In this patient’s own area, Sweden, there is ongoing ME research as already mentioned above. Already in 2011, evidence for neuroinflammatory involvement in ME/CFS patients was presented [26]. Furthermore, one study measured plasma concentration of several immune parameters in plasma [11]. Another Swedish line of ME research is Cranio-cervical obstruction [14]. Dr Jonas Bergquist and collaborators are working with the hypothesis that ME may be triggered by several different viruses such as EBV or influenza, and that partly the symptoms in ME patients could overlap with other post-viral fatigue disorders and critical ill patients. An elevated level of antibodies to HSP60 (a mitochondrial protein that could be involved in energy uptake) has been observed in ME patients [11]. Other research on energy metabolism in ME patients suggests the immune system changes behavior and attacks the body’s energy uptake and signaling systems, observations made by Swedish researchers already in 2013 [27]. This hypothesis has recently been followed up by a home-visit study conducted by the team from the ME/CFS Collaborative Research Centre at Uppsala University (unpublished data).

From this short overview, one can conclude that the pathogenesis of ME is very complex, much is known but the full picture is not yet fully understood.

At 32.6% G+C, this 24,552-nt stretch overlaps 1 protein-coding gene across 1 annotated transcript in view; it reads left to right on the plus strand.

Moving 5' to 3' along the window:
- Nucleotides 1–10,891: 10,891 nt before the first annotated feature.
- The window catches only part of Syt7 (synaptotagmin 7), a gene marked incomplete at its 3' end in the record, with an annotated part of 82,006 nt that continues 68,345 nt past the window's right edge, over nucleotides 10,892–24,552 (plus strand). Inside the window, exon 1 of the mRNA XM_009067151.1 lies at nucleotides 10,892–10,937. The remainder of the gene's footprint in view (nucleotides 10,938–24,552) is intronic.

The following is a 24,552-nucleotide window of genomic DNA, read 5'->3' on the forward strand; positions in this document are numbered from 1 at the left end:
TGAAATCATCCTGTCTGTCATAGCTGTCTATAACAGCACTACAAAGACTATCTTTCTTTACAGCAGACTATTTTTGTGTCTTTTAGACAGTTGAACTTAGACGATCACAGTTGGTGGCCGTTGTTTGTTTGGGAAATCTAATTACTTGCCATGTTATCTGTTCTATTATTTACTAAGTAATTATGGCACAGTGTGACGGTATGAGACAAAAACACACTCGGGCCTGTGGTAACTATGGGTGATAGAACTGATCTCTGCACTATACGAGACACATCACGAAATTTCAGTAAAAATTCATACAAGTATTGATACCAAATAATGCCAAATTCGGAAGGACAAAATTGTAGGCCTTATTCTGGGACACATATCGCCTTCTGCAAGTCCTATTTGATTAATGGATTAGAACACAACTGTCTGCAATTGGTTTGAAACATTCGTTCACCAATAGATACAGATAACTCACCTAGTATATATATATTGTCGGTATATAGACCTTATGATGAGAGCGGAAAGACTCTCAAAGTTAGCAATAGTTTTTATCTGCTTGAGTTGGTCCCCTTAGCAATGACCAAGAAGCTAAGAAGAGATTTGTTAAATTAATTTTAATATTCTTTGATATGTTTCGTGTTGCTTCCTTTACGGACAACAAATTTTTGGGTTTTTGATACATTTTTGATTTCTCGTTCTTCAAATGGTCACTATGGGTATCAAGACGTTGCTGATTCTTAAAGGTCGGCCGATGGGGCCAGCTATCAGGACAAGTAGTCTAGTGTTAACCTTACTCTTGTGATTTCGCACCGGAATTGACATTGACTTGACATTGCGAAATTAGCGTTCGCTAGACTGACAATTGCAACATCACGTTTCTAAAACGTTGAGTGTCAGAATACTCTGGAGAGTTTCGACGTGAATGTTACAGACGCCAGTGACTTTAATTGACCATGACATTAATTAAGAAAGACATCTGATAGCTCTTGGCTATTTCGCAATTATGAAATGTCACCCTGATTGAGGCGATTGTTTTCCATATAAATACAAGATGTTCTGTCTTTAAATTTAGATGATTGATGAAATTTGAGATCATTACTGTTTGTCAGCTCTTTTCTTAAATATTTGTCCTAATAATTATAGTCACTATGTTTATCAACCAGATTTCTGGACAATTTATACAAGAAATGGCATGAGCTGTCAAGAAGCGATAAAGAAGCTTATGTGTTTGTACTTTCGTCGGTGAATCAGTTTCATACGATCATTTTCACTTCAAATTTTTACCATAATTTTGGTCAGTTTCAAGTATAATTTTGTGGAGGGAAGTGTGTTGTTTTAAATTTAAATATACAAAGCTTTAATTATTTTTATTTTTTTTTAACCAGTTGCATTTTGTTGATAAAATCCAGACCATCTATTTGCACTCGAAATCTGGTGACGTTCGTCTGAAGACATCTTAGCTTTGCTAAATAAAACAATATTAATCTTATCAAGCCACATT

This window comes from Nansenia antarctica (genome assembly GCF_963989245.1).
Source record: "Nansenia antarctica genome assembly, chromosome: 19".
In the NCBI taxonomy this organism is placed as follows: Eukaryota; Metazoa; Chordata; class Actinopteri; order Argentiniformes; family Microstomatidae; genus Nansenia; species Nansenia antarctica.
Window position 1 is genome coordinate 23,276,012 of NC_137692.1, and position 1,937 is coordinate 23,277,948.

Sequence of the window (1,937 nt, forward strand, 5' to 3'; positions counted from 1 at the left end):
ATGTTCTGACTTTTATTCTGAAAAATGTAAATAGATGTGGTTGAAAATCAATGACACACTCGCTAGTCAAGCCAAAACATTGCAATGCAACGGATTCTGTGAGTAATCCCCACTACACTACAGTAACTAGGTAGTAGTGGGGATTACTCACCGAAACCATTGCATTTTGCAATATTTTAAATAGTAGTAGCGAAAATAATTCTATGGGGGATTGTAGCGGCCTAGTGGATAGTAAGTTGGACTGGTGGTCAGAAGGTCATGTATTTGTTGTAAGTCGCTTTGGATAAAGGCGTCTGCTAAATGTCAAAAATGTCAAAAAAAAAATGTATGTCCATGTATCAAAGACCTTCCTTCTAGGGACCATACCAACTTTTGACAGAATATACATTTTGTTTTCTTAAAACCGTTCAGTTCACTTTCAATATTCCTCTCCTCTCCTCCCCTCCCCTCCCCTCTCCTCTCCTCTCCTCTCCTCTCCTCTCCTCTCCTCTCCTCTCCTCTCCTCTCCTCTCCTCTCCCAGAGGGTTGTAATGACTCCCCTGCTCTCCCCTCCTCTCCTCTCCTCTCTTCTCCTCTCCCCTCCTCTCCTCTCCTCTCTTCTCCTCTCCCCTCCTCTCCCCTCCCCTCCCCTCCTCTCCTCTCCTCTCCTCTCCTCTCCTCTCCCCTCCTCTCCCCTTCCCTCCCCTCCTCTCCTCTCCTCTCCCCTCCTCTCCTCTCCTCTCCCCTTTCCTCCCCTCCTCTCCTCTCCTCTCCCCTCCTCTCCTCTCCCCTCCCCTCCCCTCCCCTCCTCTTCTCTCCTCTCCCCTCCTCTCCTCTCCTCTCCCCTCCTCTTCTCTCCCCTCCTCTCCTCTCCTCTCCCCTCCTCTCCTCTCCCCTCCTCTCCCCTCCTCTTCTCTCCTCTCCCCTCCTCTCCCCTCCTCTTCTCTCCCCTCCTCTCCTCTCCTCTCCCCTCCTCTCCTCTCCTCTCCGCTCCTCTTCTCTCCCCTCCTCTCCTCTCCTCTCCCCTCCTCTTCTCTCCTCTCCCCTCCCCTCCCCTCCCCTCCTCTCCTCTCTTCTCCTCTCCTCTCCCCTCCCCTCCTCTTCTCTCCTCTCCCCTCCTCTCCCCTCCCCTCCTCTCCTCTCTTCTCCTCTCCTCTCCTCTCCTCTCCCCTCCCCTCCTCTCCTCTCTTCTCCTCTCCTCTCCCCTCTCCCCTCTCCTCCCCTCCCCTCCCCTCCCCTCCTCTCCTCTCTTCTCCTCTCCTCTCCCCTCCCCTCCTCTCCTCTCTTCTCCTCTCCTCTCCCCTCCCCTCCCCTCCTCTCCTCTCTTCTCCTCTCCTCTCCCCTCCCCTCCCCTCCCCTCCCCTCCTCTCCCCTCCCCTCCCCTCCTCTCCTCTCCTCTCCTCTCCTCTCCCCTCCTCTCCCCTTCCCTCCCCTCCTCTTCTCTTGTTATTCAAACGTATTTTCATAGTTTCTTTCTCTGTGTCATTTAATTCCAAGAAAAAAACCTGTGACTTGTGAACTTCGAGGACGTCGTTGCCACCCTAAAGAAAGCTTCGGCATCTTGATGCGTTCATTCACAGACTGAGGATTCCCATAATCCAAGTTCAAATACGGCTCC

Unfortunately, there still exist recommendation that ME patients should exercise more in order to boost energy levels. While activity may temporarily improve fatigue, it may also contribute to a post-exertional malaise (PEM) that is common among ME patients [11]. PEM means that patients’ symptoms following physical activity or mental exertion could increase 12 - 48 hours post exercise and last for days or weeks [28]. Experimental treatments are occurring among medical specialists. In a clinic in Mölndal, “Hälsosjälen (Health Soul)” an osteopath has been working with a technique known as the “Perrin Technique”; a craniosacral technique aiming at increased space between the occipital lobe and the first cervical vertebra. There are ME patients where the foramen magnum is constricted due to pressure from a “Chiari malformation” or due to neck trauma [14]. This technique is well-tested in US on many patients with ME [28]. In the Swedish health care, there is still little consensus on how to treat ME patients. The Bragée Clinique in Stockholm (a clinic specialized in diagnosis and treatment of ME) recommends treatment with low dose Naltrexone [29], pacing [28], sodium chloride—intravenous injections or oral treatments [28] and B-12 injections. Physiotherapy and occupational therapy are also recommended for the patients to cope with their energy levels (Pacing). These interventions seek to decrease pain and increase patients’ energy levels to some extent.